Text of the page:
Consumers Beware!

Appeal strongly against delay

Appeal strongly against delay

Photo for representational purpose only.

Pushpa Girimaji

I had filed a complaint before the District Consumer Disputes Redressal Commission over a defective television set sold to me. I won the case and the retailer was asked to replace the set and also pay compensation. Five months after the order, the retailer has filed an appeal. Is this not time-barred? What should be my response?

The appeal is certainly time-barred and the retailer will obviously ask for condonation of delay, but you must protest against it and seek dismissal of the appeal on grounds of limitation.

Section 41 of the Consumer Protection Act of 2019 provides for filing of an appeal against the order of the District Commission on grounds of facts or law before the State Commission, but within 45 days from the date of the order. It further states that the Commission may entertain an appeal after the expiry of that period “if it is satisfied that there was sufficient cause for not filing it within that period”.

Now, many businesses exploit this and file appeals late and give an application for overlooking the delay. Frankly, such delay should be overlooked only in the rarest of rare cases, and only where there are genuine reasons, beyond the control of the appellant that prevented him from filing an appeal. Filing a case after a long delay shows disrespect towards law and has to be dealt with strongly.

Unfortunately, consumer courts have been quite liberal in their interpretation of the provision for condonation of delay and pardoned even unduly long delays. Things are changing for the better and I would urge you to argue strongly against condoning the delay and admitting the appeal.

Can you quote some recent order?

A recent order of the National Consumer Disputes Redressal Commission in HDFC Bank Ltd Vs Deepak Goyal (RP No 438 of 2021, date of order October 12, 2021) will be of help to you. Here, even though the notice was served on the bank by the District Commission, the bank did not represent its case — its explanation being that the bank employee who received the notice did not inform the higher officials!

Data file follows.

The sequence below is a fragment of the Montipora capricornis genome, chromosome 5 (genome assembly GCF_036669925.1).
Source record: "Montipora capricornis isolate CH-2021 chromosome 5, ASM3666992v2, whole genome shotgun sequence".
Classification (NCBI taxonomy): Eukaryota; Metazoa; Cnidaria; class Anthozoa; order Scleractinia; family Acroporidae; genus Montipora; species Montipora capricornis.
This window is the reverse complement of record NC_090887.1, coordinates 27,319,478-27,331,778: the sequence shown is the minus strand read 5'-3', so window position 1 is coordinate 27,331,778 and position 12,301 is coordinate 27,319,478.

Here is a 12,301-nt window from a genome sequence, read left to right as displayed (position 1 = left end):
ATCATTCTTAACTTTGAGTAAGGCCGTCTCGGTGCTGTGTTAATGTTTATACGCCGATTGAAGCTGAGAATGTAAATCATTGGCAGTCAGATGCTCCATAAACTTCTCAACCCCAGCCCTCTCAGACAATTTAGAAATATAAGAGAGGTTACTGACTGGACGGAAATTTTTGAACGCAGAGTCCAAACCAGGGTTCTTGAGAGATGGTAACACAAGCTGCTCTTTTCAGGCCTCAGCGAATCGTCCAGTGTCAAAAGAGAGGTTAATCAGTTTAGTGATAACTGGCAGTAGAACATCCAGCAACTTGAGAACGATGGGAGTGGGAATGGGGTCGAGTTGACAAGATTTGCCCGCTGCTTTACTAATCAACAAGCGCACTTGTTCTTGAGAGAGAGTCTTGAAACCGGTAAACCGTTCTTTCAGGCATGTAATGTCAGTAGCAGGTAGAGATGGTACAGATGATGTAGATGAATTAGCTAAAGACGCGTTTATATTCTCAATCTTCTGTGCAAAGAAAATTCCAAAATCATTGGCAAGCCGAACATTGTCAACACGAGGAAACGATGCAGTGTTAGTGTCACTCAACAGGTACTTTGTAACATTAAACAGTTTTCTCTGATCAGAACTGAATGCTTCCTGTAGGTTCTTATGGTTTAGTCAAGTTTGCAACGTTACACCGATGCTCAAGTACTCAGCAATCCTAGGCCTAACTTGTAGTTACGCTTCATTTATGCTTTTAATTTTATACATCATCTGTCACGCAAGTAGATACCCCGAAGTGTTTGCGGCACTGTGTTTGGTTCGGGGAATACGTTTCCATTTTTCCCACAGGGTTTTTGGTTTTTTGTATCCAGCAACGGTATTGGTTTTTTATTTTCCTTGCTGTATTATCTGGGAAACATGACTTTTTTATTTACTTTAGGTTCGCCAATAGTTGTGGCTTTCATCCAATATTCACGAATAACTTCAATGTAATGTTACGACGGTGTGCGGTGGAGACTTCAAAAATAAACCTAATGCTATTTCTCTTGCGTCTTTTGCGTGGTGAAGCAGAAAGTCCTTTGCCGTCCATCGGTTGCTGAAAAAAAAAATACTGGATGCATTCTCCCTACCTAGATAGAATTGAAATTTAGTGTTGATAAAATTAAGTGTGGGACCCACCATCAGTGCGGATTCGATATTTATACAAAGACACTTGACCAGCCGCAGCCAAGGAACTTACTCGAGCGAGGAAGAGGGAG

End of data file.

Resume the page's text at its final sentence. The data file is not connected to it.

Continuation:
The District Commission directed the bank to refund Rs87,375 charged from the complainant for certain unauthorised transactions, pay a compensation of Rs10,000 and costs of Rs5,000. The bank filed an appeal before the State Commission, which dismissed it on grounds of limitation. In response to the revision petition filed by the bank, the apex consumer court observed that the bank had sought, before the State Commission, condonation of a delay of 274 days or 195 days after excluding the lockdown period. The bank had further argued that the delay was only 66 days, after taking into consideration the relaxation granted by the Supreme Court on account of the situation arising out of Covid-19. “Though we do not wholly agree with such submission but even on its own admission, appeal was filed with a delay of 66 days in the State Commission,” the National Commission observed.

What the Commission said while dismissing the revision petition should serve as a warning to all those who think they can get away with delayed appeals:

“… ordinarily, we tend to adopt a liberal approach on the aspect of considering the point of condonation of delay and lean to take an indulgent view towards the side who seeks such condonation. It is for this reason that we prefer that a matter be decided on merits rather than closed at the threshold stage i.e. on the ground of delay but that does not imply that we may ever ride roughshod over the statutory requirement regarding the law of limitation wherever it has been provided by the legislature in its wisdom.”

The Commission further said: “It does not need much elaboration to state that when the period of limitation expires, it simultaneously gives rise to a right which accrues to the other side and the other side cannot be divested of its accrued right for no adequate reason; that is why, whenever there is a delay, and whenever condonation on that aspect is sought, by either side, it has to discharge the onus of showing such factual basis from which may emanate the convincing grounds relying upon which such delay may be condoned.”

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